Consistent with the significant improvement in its reconstitution capacity, NifEN“FeMoco”(20 mM) displays EPR features (Fig. 2; also see Figs. S1 and S2) that have not been directly observed following the maturation of precursor in 2 mM dithionite (referred to as NifEN“FeMoco”(2 mM) in the following text).5 In the dithionite-reduced state, NifEN“FeMoco”(20 mM) exhibits an S = 3/2 EPR signal with g values of 4.45, 3.96 and 3.60 at 6 K, which is absent from the spectra of both ΔnifB NifEN and NifENPrecursor (Fig. 2A). In addition, a new g = 2.03 feature appears in the S = 1/2 signal of NifEN“FeMoco”(20 mM) (Fig. 2A). Clearly, the additional features in both S = 3/2 and S = 1/2 regions of NifEN“FeMoco”(20 mM) spectrum are intimately associated with the attachment of Mo and homocitrate to the NifEN-bound precursor. Further, the appearance of a FeMoco-like, S = 3/2 signal signifies the presence of a “FeMoco” species in NifEN that is very similar to the native FeMoco in MoFe protein.
In the indigodisulfonate (IDS)-oxidized state, NifENPrecursor shows a distinct g = 1.92 signal at 15 K, which is absent from the spectrum of the precursor-free ΔnifB NifEN (Fig. 2B). This precursor-specific signal disappears in the case of NifEN“FeMoco”(20 mM), suggesting a change in the electronic properties of the cluster upon insertion of Mo and homocitrate (Fig. 2B). Interestingly, while the broad g = 4.45 and 3.60 features of NifEN“FeMoco”(20 mM) disappear upon oxidation, the g = 3.96 and 2.03 features remain intact (Fig. 2B). Thus, the Mo/homocitrate-associated features of NifEN“FeMoco”(20 mM) do not always behave in sync, particularly those in the S = 3/2 region (i.e., features at g = 4.45, 3.96 and 3.60). This observation suggests that, unlike the S = 3/2 signal of MoFe protein-associated FeMoco, the S = 3/2 signal of NifEN-bound “FeMoco” may be a mixture of S = 3/2 species, likely reflecting its interactions with a cofactor site that is homologous to yet different than that in MoFe protein.2 An indirect support for this argument comes from the EPR properties of FeVco, another FeMoco homolog that exhibits an S = 3/2 signal with mixed composition.7
XAS/EXAFS spectroscopy of NifEN“FeMoco”(20 mM) provides further structural proof that the “FeMoco” on NifEN closely resembles the native FeMoco in MoFe protein (designated MoFe proteinFeMoco) while having some unique features of its own. The Mo K-edge XAS spectra of NifEN“FeMoco”(20 mM) and MoFe proteinFeMoco show no difference in energy in the rising edge (Fig. 3A) and strong similarity in shape in the second derivative (Fig. 3B), indicating that the effective charge and electronic environment of Mo in NifEN“FeMoco”(20 mM) are very close to those in MoFe proteinFeMoco. In contrast, NifEN“FeMoco”(2 mM) shows a ~0.6 eV positive shift of the rising edge from that of MoFe proteinFeMoco, implying a lesser degree of resemblance of this NifEN-bound “FeMoco” to the native cofactor in MoFe protein.5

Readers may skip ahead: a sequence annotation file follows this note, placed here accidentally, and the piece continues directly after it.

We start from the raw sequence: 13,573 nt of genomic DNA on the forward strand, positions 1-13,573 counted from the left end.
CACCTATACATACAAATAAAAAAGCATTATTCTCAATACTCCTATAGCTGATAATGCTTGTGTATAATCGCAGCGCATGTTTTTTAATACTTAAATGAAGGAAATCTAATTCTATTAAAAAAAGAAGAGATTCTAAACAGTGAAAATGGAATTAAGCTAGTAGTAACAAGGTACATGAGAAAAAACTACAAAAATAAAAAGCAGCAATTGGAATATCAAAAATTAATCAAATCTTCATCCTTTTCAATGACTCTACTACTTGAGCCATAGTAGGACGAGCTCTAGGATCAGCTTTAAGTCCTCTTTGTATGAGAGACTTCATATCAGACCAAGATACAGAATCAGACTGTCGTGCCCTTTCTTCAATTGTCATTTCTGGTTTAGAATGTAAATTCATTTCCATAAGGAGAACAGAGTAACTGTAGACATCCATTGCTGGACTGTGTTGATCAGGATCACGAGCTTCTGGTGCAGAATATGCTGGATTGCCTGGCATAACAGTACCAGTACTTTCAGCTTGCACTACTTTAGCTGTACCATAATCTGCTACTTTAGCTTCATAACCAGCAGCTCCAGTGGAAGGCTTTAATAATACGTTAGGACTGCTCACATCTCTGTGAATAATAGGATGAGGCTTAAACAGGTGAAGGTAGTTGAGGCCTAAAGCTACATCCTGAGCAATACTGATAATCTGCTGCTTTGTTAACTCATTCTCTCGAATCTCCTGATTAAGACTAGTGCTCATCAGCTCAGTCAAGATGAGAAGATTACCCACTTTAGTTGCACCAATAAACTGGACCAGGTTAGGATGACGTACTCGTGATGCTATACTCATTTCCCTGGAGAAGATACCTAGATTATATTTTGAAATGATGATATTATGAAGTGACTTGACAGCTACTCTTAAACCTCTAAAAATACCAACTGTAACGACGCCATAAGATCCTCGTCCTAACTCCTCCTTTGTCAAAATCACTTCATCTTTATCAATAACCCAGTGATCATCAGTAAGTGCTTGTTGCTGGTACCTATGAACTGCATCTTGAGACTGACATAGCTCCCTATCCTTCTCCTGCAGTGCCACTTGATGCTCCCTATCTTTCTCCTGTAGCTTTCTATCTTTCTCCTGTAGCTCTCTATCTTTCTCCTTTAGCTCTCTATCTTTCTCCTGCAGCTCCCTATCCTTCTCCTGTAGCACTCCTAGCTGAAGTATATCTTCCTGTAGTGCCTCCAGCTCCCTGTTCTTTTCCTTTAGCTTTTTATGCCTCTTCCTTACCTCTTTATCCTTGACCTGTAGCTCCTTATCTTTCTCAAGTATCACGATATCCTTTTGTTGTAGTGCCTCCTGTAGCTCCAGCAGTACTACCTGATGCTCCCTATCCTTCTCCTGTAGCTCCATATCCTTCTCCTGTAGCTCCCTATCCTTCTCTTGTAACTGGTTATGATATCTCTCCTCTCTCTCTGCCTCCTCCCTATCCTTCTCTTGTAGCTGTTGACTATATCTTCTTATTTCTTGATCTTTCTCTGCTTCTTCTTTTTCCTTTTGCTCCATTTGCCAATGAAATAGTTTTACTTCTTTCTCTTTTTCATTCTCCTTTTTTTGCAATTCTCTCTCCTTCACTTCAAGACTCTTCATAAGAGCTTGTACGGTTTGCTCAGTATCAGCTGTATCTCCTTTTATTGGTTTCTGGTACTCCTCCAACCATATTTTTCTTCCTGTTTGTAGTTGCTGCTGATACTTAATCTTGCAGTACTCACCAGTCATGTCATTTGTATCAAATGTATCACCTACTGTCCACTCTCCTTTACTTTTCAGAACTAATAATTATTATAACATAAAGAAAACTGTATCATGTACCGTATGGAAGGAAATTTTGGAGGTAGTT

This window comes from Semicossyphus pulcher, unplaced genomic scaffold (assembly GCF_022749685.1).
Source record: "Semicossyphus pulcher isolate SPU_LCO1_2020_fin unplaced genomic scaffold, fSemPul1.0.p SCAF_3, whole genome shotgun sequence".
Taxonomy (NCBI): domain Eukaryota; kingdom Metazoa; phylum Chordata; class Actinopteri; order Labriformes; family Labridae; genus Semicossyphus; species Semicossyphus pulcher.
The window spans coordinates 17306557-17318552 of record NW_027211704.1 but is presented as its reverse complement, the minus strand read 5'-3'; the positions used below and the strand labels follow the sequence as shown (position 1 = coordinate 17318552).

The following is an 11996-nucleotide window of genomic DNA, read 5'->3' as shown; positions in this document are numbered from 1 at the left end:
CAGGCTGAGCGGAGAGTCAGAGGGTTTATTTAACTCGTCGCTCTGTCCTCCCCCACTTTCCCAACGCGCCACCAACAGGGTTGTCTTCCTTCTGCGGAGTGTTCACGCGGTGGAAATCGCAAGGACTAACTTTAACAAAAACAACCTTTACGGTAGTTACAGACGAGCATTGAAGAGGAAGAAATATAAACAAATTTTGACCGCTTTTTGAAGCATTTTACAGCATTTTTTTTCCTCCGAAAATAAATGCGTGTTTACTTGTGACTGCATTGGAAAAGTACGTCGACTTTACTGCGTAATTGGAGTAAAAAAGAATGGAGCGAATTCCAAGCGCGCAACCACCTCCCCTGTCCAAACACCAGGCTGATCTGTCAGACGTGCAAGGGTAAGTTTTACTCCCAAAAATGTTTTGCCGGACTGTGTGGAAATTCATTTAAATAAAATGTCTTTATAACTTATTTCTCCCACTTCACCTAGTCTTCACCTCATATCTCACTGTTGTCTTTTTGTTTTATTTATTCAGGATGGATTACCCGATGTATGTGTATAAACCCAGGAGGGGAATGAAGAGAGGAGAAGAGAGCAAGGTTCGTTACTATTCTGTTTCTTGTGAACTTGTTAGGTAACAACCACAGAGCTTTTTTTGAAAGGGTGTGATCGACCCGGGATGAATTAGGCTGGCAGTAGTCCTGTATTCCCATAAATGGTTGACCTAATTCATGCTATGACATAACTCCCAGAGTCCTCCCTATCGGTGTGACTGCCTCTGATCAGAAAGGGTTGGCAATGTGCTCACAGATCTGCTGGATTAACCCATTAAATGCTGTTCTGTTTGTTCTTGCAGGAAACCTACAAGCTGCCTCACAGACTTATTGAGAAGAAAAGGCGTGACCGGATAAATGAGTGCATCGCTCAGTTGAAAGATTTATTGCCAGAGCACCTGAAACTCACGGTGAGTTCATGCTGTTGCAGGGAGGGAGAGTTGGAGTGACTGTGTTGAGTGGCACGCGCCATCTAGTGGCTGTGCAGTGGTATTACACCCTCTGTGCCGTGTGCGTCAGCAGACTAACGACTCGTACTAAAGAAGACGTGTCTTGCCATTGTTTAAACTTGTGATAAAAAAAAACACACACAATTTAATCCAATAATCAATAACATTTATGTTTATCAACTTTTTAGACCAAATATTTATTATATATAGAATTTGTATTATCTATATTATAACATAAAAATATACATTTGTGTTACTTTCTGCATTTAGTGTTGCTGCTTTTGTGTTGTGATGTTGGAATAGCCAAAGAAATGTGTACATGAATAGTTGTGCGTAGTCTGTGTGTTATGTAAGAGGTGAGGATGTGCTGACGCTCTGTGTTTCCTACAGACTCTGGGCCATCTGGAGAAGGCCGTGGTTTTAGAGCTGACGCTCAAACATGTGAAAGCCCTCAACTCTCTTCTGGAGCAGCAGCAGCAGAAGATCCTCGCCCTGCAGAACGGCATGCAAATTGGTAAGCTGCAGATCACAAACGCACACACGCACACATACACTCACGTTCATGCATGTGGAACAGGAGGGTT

As is observed from their XAS spectra, there is a considerable degree of similarity between the EXAFS data of NifEN“FeMoco”(20 mM) and MoFe proteinFeMoco in both frequency and beat pattern. The key beat region at k = 10 Å-1 is conserved between the two species (Fig. 3C), suggesting, yet again, that the Mo in NifEN“FeMoco”(20 mM) is inserted in a coordination environment similar to that in MoFe proteinFeMoco. The EXAFS intensity of NifEN“FeMoco”(20 mM) is improved compared to that of NifEN“FeMoco”(2 mM);5 however, it is still diminished compared to that of MoFe proteinFeMoco (Fig. 3C). Additionally, the backscattering peak at ~5 Å, which corresponds to the distant, cross-cluster Mo-Fe backscattering in MoFe proteinFeMoco, is absent from the Fourier transform of NifEN“FeMoco”(20 mM) (Fig. 3D), suggesting that the Mo environment in NifEN“FeMoco”(20 mM) is either less ordered or less symmetrical than that in MoFe proteinFeMoco. The high reconstitution activity of NifEN“FeMoco”(20 mM) apparently points to the presence of a well-ordered Mo environment in NifEN-associated “FeMoco”, one that has the Mo sufficiently secured in the “FeMoco” and therefore not easily lost during the transfer of “FeMoco” to the FeMoco-deficient MoFe protein. Moreover, despite their similarity, the “FeMoco” site in NifEN is different from that in MoFe protein, particularly at the Mo end.2 As such, it is very likely that Mo in NifEN-bound “FeMoco” has a somewhat different coordination than that in the MoFe protein-bound FeMoco.